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Lebanese cuisine includes an abundance of starches, fruits, vegetables, fresh fish and seafood; animal fats are consumed sparingly. Poultry is eaten more often than red meat, and when red meat is eaten it is usually lamb on the coast and goat meat in the mountain regions. It also includes copious amounts of garlic and olive oil, often seasoned by lemon juice.

   Rarely a meal goes by in Lebanon that does not include these ingredients. Most often foods are either grilled, baked or sautéed in olive oil; butter or cream is rarely used other than in a few desserts. Vegetables are often eaten raw or pickled as well as cooked. While the cuisine of Lebanon doesn't boast an entire repertoire of sauces, it focuses on herbs, spices and the freshness of ingredients; the assortment of dishes and combination are almost limitless. The meals are full of robust, earthy flavors and, like most Mediterranean countries, much of what the Lebanese eat is dictated by the seasons.

   In Lebanon, very rarely are drinks served without being accompanied by food. One of the more healthy aspects of Lebanese cuisine is the manner or custom in which their food is often served, it's referred to as mezze. Similar to the tapas of Spain and antipasto of Italy, mezze is an array of small dishes placed before the guests creating an array of colors, flavors, textures and aromas. This style of serving food is less a part of family life than it is of entertaining and cafes. Mezze may be as simple as pickled vegetables, hummus and bread, or it may become an entire meal consisting of grilled marinated seafood, skewered meats, a variety of cooked and raw salads and an arrangement of desserts.

    Although simple fresh fruits are often served towards the end of a Lebanese meal, there is also dessert and coffee. Baklava, which is usually associated with Greek cuisine, is also a popular Lebanese dessert. The main difference between the Lebanese variety and its Greek cousin, is Lebanese baklava often contains pistachio nuts and is drizzled with a rose-water syrup, the Greek variety usually contains walnuts and honey.


History

   A unique cultural history has helped to make Lebanese food the most popular of all Middle Eastern cuisines. For most of its past, Lebanon has been ruled by foreign powers that have influenced the types of food the Lebanese ate. From 1516 to 1918, the Ottoman Turks controlled Lebanon and introduced a variety of foods that have become staples in the Lebanese diet, such as cooking with lamb.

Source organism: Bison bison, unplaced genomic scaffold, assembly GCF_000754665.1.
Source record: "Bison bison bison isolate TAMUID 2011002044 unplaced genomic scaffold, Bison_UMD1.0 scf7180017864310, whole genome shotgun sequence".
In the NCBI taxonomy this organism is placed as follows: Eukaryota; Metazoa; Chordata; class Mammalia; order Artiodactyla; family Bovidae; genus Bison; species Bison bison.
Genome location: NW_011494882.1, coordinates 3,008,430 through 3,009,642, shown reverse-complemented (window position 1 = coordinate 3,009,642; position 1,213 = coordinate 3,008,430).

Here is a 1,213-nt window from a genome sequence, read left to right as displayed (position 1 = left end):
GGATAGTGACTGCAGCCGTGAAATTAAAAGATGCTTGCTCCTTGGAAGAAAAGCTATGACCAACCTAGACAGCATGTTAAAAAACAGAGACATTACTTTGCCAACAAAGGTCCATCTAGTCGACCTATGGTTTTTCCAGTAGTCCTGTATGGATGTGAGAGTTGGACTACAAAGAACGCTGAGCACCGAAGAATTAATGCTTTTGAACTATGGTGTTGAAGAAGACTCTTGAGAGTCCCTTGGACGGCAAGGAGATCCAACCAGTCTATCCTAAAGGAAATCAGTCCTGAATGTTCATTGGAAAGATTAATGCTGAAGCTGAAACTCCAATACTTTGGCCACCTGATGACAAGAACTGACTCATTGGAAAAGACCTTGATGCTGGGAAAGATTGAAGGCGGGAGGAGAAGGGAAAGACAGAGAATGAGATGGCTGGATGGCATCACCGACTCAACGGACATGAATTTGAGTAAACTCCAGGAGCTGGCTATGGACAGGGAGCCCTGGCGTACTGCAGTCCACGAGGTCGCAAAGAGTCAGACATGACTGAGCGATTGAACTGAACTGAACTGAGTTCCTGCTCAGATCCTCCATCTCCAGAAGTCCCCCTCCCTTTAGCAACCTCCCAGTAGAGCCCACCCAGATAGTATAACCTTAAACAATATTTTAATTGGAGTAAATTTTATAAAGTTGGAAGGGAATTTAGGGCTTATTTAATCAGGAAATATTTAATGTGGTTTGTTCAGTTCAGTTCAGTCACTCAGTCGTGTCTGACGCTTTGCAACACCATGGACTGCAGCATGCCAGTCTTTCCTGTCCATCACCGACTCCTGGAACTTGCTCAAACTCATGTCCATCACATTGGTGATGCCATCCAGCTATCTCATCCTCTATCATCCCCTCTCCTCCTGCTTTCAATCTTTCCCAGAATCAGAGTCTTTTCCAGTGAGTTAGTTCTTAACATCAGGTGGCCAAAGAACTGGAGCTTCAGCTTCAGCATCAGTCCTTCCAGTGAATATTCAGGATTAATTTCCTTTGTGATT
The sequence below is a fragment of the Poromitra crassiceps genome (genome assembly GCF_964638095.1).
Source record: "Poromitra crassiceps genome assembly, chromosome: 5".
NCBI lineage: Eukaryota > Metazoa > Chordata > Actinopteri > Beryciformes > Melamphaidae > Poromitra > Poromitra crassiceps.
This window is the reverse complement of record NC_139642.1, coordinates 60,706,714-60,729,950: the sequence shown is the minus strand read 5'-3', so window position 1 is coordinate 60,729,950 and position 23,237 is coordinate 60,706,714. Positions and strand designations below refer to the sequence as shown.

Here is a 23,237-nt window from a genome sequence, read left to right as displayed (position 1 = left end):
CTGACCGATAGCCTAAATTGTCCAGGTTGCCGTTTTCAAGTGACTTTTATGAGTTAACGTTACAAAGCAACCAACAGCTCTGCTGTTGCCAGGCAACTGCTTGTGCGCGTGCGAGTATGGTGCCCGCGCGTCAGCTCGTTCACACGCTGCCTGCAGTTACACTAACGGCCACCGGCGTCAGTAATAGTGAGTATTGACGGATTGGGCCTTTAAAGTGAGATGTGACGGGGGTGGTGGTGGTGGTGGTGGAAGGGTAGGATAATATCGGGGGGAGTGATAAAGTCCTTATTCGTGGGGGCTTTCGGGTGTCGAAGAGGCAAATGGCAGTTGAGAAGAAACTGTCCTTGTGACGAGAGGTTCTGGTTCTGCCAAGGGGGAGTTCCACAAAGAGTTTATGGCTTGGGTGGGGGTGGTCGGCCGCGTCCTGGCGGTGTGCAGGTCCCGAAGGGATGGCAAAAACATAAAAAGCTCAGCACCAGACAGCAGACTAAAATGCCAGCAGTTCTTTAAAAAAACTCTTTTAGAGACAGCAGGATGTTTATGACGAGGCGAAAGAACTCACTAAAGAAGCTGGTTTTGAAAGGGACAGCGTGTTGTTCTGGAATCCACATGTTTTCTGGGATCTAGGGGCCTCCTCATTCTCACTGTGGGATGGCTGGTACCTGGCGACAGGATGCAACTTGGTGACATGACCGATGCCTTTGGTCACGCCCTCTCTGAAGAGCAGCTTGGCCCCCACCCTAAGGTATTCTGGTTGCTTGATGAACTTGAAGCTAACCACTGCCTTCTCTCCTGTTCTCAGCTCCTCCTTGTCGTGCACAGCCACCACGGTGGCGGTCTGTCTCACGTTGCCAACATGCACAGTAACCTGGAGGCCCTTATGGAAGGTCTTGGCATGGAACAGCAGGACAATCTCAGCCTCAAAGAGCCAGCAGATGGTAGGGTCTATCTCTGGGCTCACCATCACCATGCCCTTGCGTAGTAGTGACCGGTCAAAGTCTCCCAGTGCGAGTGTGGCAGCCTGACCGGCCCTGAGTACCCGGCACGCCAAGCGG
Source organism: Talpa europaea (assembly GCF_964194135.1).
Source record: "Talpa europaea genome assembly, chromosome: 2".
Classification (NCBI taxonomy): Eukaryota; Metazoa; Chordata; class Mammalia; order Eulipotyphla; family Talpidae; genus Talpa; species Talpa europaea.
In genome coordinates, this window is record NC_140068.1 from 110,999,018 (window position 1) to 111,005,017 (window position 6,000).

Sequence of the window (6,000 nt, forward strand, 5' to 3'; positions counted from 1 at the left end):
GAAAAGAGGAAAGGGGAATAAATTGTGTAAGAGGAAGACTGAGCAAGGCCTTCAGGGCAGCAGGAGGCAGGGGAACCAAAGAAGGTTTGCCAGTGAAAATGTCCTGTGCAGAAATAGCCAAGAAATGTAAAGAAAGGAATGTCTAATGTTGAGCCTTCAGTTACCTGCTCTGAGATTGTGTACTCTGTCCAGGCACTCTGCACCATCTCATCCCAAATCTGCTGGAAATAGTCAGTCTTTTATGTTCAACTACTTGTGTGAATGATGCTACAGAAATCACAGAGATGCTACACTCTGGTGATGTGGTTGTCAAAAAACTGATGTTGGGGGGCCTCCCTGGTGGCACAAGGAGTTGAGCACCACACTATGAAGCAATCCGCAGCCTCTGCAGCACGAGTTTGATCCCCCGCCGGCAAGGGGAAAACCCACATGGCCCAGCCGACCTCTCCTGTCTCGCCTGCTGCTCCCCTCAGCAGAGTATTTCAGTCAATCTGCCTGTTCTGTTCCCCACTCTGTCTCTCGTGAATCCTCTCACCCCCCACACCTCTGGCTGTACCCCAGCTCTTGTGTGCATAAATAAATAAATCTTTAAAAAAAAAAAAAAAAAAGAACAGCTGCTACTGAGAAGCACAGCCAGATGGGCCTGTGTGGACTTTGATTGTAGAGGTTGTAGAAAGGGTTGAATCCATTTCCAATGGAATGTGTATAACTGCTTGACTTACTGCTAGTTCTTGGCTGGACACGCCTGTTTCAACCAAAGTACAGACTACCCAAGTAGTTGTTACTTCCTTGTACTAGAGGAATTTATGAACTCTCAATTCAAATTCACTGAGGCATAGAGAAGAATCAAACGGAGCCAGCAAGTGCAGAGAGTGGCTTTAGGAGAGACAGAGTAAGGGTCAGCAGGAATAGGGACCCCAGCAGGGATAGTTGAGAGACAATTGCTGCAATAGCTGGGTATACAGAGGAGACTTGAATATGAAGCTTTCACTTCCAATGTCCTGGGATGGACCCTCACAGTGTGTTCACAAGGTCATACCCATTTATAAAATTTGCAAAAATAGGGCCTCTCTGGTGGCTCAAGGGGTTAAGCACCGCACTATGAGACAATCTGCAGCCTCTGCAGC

After the Ottomans were defeated in World War I (1914–1918), France took control of Lebanon until 1943, when the country won its independence. During this time, the French introduced some of their most widely eaten foods, particularly treats such as flan, a caramel custard dessert dating back to the 1500s, and buttery croissants.

   The Lebanese themselves have also helped to bring foods of other cultures into their diet. Ancient tribes journeyed throughout the Middle East, carrying with them food that would not spoil easily, such as rice and dates.


Introduction

   The Lebanese gastronomy is a rich mixture of various products and ingredients coming from the different Lebanese regions. Olive oil, herbs, spices, fresh fruits and vegetables are commonly used, as well as dairy products, cereals, fish and meat. The Lebanese cuisine is extremely rich in flavors and colors and yet often offers recipes easy to prepare and suitable for a healthy diet.

   The Mezze, an elaborate variety of thirty hot and cold dishes, had made the Lebanese cuisine renowned worldwide. A typical Mezze may consist, of salads such as the Tabouleh and Fattoush, together with dip such as Hummus, Baba ghanoush or Moutabal, and some patties such as the Sambusacs and finally the stuffed grape leaves.

   The family cuisine offers also a range of dishes, such as the stews or Yakhnehs, which can be cooked in many forms depending on the ingredients used and are usually served with meat and rice vermicelli.

   The Lebanese flat pita bread is essential to every Lebanese meal, and can be used to replace the usage of the fork.

   The Arak, an anise-flavored liqueur, is the Lebanese national alcoholic drink and is usually served with the traditional convivial Lebanese meals. Another Lebanese drink is the Lebanese wine, which is now enjoying a worldwide reputation.

   Known among the great variety of Lebanese sweets, are pastries such as Baklava, and the Lebanese ice cream with its oriental flavors.

   Social events play a significant role in the Lebanese gastronomy, as some dishes are particularly prepared on special occasions: the Meghli desert, for instance is served to celebrate a newborn baby in the family.

Please send us your lebanese recipes  to recipes@bejdarfel.com